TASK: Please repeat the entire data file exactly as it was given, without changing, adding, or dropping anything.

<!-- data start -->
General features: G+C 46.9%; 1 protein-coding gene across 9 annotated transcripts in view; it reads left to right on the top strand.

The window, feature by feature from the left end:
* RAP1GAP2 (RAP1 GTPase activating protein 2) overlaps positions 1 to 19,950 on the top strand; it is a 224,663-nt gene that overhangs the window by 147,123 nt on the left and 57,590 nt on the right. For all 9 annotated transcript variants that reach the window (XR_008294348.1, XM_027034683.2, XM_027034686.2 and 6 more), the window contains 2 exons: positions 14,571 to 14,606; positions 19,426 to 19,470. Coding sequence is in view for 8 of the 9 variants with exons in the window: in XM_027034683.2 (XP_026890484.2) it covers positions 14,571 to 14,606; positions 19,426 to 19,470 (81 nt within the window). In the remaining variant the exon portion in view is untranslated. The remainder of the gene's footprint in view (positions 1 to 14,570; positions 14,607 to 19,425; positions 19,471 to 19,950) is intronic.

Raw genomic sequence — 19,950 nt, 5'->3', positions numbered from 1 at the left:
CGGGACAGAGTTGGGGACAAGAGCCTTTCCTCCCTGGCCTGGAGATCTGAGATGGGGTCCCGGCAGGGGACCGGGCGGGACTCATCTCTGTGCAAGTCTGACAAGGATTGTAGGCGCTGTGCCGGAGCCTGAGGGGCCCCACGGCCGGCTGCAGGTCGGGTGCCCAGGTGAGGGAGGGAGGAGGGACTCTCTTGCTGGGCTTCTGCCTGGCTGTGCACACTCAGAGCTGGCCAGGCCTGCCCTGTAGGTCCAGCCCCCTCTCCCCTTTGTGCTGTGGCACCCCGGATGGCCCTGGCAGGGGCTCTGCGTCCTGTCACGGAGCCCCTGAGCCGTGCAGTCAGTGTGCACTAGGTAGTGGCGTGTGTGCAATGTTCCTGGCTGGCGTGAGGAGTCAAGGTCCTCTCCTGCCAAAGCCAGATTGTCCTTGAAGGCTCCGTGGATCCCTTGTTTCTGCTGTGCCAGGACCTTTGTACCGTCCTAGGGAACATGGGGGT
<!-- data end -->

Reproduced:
General features: G+C 46.9%; 1 protein-coding gene across 9 annotated transcripts in view; it reads left to right on the top strand.

The window, feature by feature from the left end:
* RAP1GAP2 (RAP1 GTPase activating protein 2) overlaps positions 1 to 19,950 on the top strand; it is a 224,663-nt gene that overhangs the window by 147,123 nt on the left and 57,590 nt on the right. For all 9 annotated transcript variants that reach the window (XR_008294348.1, XM_027034683.2, XM_027034686.2 and 6 more), the window contains 2 exons: positions 14,571 to 14,606; positions 19,426 to 19,470. Coding sequence is in view for 8 of the 9 variants with exons in the window: in XM_027034683.2 (XP_026890484.2) it covers positions 14,571 to 14,606; positions 19,426 to 19,470 (81 nt within the window). In the remaining variant the exon portion in view is untranslated. The remainder of the gene's footprint in view (positions 1 to 14,570; positions 14,607 to 19,425; positions 19,471 to 19,950) is intronic.

Raw genomic sequence — 19,950 nt, 5'->3', positions numbered from 1 at the left:
CGGGACAGAGTTGGGGACAAGAGCCTTTCCTCCCTGGCCTGGAGATCTGAGATGGGGTCCCGGCAGGGGACCGGGCGGGACTCATCTCTGTGCAAGTCTGACAAGGATTGTAGGCGCTGTGCCGGAGCCTGAGGGGCCCCACGGCCGGCTGCAGGTCGGGTGCCCAGGTGAGGGAGGGAGGAGGGACTCTCTTGCTGGGCTTCTGCCTGGCTGTGCACACTCAGAGCTGGCCAGGCCTGCCCTGTAGGTCCAGCCCCCTCTCCCCTTTGTGCTGTGGCACCCCGGATGGCCCTGGCAGGGGCTCTGCGTCCTGTCACGGAGCCCCTGAGCCGTGCAGTCAGTGTGCACTAGGTAGTGGCGTGTGTGCAATGTTCCTGGCTGGCGTGAGGAGTCAAGGTCCTCTCCTGCCAAAGCCAGATTGTCCTTGAAGGCTCCGTGGATCCCTTGTTTCTGCTGTGCCAGGACCTTTGTACCGTCCTAGGGAACATGGGGGT